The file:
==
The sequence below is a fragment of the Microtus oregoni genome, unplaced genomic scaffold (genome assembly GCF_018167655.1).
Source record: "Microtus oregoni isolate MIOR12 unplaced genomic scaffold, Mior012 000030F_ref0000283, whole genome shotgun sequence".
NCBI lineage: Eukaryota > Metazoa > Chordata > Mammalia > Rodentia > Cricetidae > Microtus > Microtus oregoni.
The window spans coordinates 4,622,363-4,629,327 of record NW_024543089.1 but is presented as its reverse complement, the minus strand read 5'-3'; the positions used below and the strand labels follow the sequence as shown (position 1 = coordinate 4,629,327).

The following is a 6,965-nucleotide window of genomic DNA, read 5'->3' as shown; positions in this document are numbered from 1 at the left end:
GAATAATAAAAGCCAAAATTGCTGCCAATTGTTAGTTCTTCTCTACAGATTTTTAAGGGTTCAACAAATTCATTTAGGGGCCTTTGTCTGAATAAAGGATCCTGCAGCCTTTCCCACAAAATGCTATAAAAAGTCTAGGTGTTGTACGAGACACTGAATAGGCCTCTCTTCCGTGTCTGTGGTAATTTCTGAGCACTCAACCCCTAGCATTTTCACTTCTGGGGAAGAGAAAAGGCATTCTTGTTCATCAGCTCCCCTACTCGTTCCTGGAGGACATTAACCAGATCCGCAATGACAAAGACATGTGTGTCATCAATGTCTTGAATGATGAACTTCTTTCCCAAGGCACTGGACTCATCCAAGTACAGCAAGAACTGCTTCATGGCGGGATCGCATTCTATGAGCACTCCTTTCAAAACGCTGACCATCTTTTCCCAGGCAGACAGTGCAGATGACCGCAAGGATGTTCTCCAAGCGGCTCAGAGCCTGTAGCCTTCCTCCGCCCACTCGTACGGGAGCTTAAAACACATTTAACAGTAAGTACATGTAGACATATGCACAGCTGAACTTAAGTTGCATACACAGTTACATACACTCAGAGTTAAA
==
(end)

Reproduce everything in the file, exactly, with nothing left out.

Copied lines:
The sequence below is a fragment of the Microtus oregoni genome, unplaced genomic scaffold (genome assembly GCF_018167655.1).
Source record: "Microtus oregoni isolate MIOR12 unplaced genomic scaffold, Mior012 000030F_ref0000283, whole genome shotgun sequence".
NCBI lineage: Eukaryota > Metazoa > Chordata > Mammalia > Rodentia > Cricetidae > Microtus > Microtus oregoni.
The window spans coordinates 4,622,363-4,629,327 of record NW_024543089.1 but is presented as its reverse complement, the minus strand read 5'-3'; the positions used below and the strand labels follow the sequence as shown (position 1 = coordinate 4,629,327).

The following is a 6,965-nucleotide window of genomic DNA, read 5'->3' as shown; positions in this document are numbered from 1 at the left end:
GAATAATAAAAGCCAAAATTGCTGCCAATTGTTAGTTCTTCTCTACAGATTTTTAAGGGTTCAACAAATTCATTTAGGGGCCTTTGTCTGAATAAAGGATCCTGCAGCCTTTCCCACAAAATGCTATAAAAAGTCTAGGTGTTGTACGAGACACTGAATAGGCCTCTCTTCCGTGTCTGTGGTAATTTCTGAGCACTCAACCCCTAGCATTTTCACTTCTGGGGAAGAGAAAAGGCATTCTTGTTCATCAGCTCCCCTACTCGTTCCTGGAGGACATTAACCAGATCCGCAATGACAAAGACATGTGTGTCATCAATGTCTTGAATGATGAACTTCTTTCCCAAGGCACTGGACTCATCCAAGTACAGCAAGAACTGCTTCATGGCGGGATCGCATTCTATGAGCACTCCTTTCAAAACGCTGACCATCTTTTCCCAGGCAGACAGTGCAGATGACCGCAAGGATGTTCTCCAAGCGGCTCAGAGCCTGTAGCCTTCCTCCGCCCACTCGTACGGGAGCTTAAAACACATTTAACAGTAAGTACATGTAGACATATGCACAGCTGAACTTAAGTTGCATACACAGTTACATACACTCAGAGTTAAA